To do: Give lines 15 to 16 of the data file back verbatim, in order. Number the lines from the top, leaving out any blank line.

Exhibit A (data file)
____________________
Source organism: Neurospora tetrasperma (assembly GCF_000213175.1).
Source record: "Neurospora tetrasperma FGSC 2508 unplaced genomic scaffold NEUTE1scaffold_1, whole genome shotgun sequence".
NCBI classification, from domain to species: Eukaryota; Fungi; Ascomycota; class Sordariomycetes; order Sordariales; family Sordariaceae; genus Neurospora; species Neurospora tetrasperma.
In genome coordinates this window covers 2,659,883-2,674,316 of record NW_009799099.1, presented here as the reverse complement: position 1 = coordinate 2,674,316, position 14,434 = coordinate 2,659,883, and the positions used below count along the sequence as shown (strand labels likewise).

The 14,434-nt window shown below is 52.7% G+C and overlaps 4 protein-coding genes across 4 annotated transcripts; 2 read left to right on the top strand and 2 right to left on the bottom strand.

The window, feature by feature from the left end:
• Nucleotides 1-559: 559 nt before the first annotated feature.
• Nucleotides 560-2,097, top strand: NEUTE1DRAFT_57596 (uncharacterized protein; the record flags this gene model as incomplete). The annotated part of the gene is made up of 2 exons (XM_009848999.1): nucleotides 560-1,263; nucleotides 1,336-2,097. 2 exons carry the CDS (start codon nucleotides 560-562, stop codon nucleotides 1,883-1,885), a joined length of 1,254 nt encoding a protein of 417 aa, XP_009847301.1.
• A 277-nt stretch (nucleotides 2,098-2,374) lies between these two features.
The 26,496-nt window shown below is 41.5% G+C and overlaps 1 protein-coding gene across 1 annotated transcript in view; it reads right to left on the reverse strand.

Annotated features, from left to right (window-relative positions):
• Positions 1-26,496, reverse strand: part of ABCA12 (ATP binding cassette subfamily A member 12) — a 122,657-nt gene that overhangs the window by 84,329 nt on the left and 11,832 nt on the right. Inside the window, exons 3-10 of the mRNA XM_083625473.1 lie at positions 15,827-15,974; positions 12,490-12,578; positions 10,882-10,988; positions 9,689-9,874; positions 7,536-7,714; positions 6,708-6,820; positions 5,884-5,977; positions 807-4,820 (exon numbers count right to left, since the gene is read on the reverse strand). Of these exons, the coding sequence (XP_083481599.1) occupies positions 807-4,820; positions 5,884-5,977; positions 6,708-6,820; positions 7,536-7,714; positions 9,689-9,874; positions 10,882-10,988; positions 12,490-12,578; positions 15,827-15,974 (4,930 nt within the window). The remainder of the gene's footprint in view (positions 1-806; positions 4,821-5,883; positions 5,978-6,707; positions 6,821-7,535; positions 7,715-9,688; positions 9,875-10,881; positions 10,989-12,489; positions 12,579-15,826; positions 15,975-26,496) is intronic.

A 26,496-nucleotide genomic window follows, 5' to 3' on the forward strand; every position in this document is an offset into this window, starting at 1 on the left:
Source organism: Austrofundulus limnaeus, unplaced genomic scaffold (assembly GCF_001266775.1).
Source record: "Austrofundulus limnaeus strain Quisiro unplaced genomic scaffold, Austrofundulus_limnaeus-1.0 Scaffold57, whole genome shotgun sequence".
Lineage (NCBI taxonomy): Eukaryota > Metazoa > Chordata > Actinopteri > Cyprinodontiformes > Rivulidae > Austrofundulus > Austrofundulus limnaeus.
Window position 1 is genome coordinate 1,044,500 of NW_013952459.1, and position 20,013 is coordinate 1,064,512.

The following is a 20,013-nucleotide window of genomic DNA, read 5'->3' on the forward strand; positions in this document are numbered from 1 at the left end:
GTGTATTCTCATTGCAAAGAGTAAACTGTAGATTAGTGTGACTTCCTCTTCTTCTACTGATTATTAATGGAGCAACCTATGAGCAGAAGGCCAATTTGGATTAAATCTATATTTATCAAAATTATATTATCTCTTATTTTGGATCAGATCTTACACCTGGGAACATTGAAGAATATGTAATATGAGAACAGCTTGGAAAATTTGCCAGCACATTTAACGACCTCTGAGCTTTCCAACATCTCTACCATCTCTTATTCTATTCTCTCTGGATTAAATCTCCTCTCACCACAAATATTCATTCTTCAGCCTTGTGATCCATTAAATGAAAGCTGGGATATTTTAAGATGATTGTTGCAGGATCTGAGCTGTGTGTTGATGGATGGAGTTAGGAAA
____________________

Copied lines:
Source record: "Austrofundulus limnaeus strain Quisiro unplaced genomic scaffold, Austrofundulus_limnaeus-1.0 Scaffold57, whole genome shotgun sequence".
Lineage (NCBI taxonomy): Eukaryota > Metazoa > Chordata > Actinopteri > Cyprinodontiformes > Rivulidae > Austrofundulus > Austrofundulus limnaeus.